Alpha Gal Allergy – What is it, what foods to avoid with alpha gal allergy syndrome, symptoms, diagnosis, and more.
Alpha Gal Syndrome (AGS), also known as alpha-gal allergy, red meat allergy, or tick bite meat allergy, is an allergic reaction to the alpha-gal molecules found in red meat. The reactions range from mild to life-threatening.
This article will break down what it is, the symptoms of alpha-gal allergy, how to be diagnosed, treatment, and what foods to avoid with alpha gal allergy.
What is Alpha Gal Syndrome
Alpha gal syndrome is a condition where the body has developed a mild to severe reaction to red meat products (including but not limited to beef, lamb, pork, rabbit, venison, etc). The cause is usually from lone star tick bites, though other ticks have been reported to transfer this disease.
The galactose-alpha-1, 3-galactose (alpha-gal) is a sugar molecule (carbohydrate) that is found in every mammal EXCEPT humans, apes, and old world monkeys. It also is not found in poultry, reptiles, and seafood.
The allergy happens when this alpha-gal molecule gets into your bloodstream and your own immune system thinks that it is under attack. Think of your immune system like an overactive security alarm! The immune response is what triggers the allergic symptoms. The best treatment is to avoid red meat and all mammalian products.
The good news is that alpha-gal syndrome is easy to treat and in some cases, can even be reversed.
The strange thing about AGS when compared to other food allergies, is that symptoms of AGS don’t happen until 3-8 hours after eating red meat. That means you can eat dinner the night before and wake up with a severe allergic reaction.
This delayed reaction is a main cause of misdiagnosis of other food allergies.
If you have frequent and seemingly random allergy attacks, including anaphylactic attacks, you should talk to your doctor or healthcare provider about being tested for AGS.
Symptoms of AGS include:
- Hives or itchy rash
- Nausea or vomiting
- Heartburn or indigestion
- Cough, shortness of breath
- Trouble breathing
- Drop in blood pressure
- Dizziness or fainting
- Severe stomach pain
- Swelling of the lips, eyes, throat, or tongue
For some people, a life-threatening reaction known as an anaphylactic reaction may occur after consuming, touching, or even smelling red meats, or products containing the alpha-gal molecule. If this happens, please call 911 or your local emergency number immediately. An anaphylactic shock reaction requires a trip to the emergency room to save your life.
Signs and symptoms of anaphylactic shock include:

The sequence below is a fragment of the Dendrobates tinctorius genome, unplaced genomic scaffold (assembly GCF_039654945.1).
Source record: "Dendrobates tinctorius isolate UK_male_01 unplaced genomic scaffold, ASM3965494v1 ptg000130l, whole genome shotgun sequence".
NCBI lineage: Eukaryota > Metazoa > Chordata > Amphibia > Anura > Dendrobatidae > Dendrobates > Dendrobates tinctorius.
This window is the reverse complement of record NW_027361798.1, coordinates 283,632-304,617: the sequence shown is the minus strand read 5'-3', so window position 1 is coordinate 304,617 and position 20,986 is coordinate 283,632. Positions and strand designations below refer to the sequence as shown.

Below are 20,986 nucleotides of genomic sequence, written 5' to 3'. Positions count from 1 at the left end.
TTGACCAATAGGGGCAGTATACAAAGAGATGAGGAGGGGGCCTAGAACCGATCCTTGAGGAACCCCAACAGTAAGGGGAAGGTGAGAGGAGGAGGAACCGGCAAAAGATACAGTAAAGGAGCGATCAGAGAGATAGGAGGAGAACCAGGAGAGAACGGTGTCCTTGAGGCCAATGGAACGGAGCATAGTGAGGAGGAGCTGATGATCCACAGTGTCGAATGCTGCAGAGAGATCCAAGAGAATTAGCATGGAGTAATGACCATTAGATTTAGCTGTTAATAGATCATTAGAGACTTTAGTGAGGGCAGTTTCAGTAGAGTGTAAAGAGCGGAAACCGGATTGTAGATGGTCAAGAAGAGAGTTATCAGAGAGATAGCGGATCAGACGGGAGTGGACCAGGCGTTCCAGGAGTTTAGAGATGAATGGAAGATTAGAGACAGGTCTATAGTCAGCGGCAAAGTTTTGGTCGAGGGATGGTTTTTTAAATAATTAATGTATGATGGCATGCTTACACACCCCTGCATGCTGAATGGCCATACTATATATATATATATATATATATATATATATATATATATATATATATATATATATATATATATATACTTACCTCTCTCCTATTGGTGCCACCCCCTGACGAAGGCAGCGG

- Swelling and tightening of the throat
- Difficulty breathing
- Chest pain or tightness
- Trouble swallowing
- Dizziness or fainting
- Change of normal coloring of the skin in the mucous membranes (inner lips, gums, around the eyes, and nail beds)
- Light skin, check for signs of a dark blue tint in the mucous membranes
- Medium skin, check for signs of a gray-green tint in the mucous membranes
- Dark skin, check for signs of a gray or white tint in the mucous membranes
Alpha-gal can cause these severe reactions. If you have had one before, talk with your doctor about getting an epinephrine (adrenaline) injector, commonly known as an Epi Pen.
When the lone star tick, or any tick, bites you, it has the possibility to transfer the alpha-gal molecule from a different animal to you.
When the molecule gets into your body, it reacts with an immune system response, making antibodies against this molecule. This happens with almost every tick bite. The immune system finds this “foreign” thing and eliminates it.
The allergic reaction happens to some people in that their bodies think that any animal product that gets digested is another attack of this molecule. That is what causes the allergic reaction.
The reaction is delayed because it takes that length of time to travel from the digestion to the blood which is where the alpha-gal molecule is first detected. Then, the antibodies attack, causing the reaction.
The majority of cases happen to adults in the South, East, and Central part of the United States. However, there are cases being found all over the world. Europe, Australia, and Asia have all had cases of AGS confirmed, in places where the lone star tick doesn’t live. Scientists now believe that any tick bite has the potential to transfer alpha-gal syndrome.
While people of all age groups can develop AGS, it primarily affects adults.
If you have alpha-gal allergies, you can not transfer it to other family members. It only enters a person’s body after being bit by a tick and only then if you have a severe immune system reaction.
Researchers are not sure why some people develop alpha-gal syndrome after being bit by a tick and others do not. You are at an increased risk for this if:
- You spend a lot of time outdoors, especially in the South USA.
- Have received multiple bites from the Lone Star Tick (or other ticks)
- You have a mast cell abnormality (indolent systemic mastocytosis for example)
An allergy doctor can officially diagnose AGS. They will start with the taking of a patient’s history, eliminating other possible food allergies, and may call for more testing.
For many people with unexplained anaphylactic reactions, doctors are now seeing the possible link between them and alpha-gal syndrome.
First, the doctor needs to determine if there is an underlying allergy causing your symptoms. If not, or perhaps in addition to, then they can ask about AGS.
Additional tests may include:
A low risk blood test can be used where blood is drawn and then tested in a lab. This can measure the amount of alpha-gal molecules in your system. This is the key test for determining if you have AGS.
A low risk method where a small amount of meat is pricked under the skin. All reactions, if any, are monitored by a health professional. Reactions usually range from a light rash to hives. The severity of the allergy is determined by the strength of the skin reaction.
How to prevent AGS
Preventing tick bites seems to be the most effective method of preventing AGS.
The majority of the lone star tick reside in the southeastern United States. However, these tick are migrating to other parts of the US on deer, so use caution anytime you are outside. Also, cases are being seen in other parts of the world, not just the US.